I've found and implemented a full adder to be able to do unsigned or two's complement addition on wikipedia: https://en.wikipedia.org/wiki/Adder_(electronics)#Full_adder

However, in my particular case, I'd like to use a sign bit instead of twos complement, due to there being a variable (unbounded) number of bits involved.

How can i do addition and subtraction with binary numbers using a sign bit? (say, it's a separate bit, not one of the binary digits per se).

I also only have access to AND and XOR.

Edit: Potatoswatter suggested that twos complement is still able to be done with an unbounded number of bits. What do you do when you want to add 6 bits and 8 bits together? Also, is multiply, divide and modulo easily done in twos complement? Keep in mind i have only AND and XOR, so don't have the ability to do if statements, the logic needs to be "branchless".


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    $\begingroup$ You can have two's-complement with an unbounded number of bits. Just let the most-significant bit be the sign. Alternately, say that the sign bit "isn't one of the digits," let the digits be a number less than $2^N$ where $N$ is given in a length prefix or whatever, and let the sign bit be something else which subtracts $2^{N+1}$ from that number. Two's-complement almost always saves headaches. (Floating point is the big exception.) $\endgroup$ Commented Oct 4, 2015 at 8:31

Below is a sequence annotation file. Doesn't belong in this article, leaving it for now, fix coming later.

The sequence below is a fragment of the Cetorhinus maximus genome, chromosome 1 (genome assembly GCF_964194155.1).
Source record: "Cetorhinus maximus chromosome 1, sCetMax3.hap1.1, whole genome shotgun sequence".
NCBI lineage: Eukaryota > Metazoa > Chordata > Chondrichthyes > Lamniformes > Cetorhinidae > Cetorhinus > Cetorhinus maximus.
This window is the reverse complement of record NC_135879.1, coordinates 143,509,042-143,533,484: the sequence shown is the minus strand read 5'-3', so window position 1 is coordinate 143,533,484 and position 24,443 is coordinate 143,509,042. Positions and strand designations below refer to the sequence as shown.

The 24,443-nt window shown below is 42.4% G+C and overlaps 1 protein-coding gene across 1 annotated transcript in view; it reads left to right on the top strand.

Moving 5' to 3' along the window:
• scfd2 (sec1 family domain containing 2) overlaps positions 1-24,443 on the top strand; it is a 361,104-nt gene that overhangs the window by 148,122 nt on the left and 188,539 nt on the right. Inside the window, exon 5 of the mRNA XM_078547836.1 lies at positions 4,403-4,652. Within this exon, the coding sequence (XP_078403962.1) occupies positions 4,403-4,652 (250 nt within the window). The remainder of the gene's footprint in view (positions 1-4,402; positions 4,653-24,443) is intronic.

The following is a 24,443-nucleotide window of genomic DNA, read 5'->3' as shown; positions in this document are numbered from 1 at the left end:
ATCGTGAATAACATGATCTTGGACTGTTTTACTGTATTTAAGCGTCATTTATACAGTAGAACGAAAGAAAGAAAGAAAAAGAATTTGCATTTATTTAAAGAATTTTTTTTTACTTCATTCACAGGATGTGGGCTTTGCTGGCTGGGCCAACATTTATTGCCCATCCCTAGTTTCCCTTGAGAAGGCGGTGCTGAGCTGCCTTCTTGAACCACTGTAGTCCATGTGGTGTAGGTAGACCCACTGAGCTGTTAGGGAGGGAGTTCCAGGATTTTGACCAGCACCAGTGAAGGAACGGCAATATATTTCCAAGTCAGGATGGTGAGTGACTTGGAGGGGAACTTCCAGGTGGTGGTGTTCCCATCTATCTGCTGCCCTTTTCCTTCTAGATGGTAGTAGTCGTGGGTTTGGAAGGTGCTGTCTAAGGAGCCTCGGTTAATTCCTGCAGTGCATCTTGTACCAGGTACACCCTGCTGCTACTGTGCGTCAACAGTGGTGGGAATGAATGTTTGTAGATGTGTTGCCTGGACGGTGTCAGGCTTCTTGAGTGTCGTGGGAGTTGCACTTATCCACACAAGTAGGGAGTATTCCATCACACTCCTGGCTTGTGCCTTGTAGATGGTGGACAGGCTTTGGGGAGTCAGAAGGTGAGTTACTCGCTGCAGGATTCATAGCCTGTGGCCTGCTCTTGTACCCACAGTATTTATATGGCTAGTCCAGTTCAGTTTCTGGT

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This is called "sign-magnitide" or "signed-magnitude" representation. A Google search for "sign-magnitude adder" gives lots of useful results. I know this doesn't answer your question directly (I don't have enough reputation to simply comment your post), but you will find the answer there.

As for only having AND and XOR, this is the classic result that any logic gate can be constructed from AND and NOT. Note that XOR(1,a) = NOT(a). Now you have NAND and NXOR. NOR(a,b) = AND(NOT(a),NOT(b)). Now you have OR by negating NOR. All other gates can be constructed by negating inputs of these gates.


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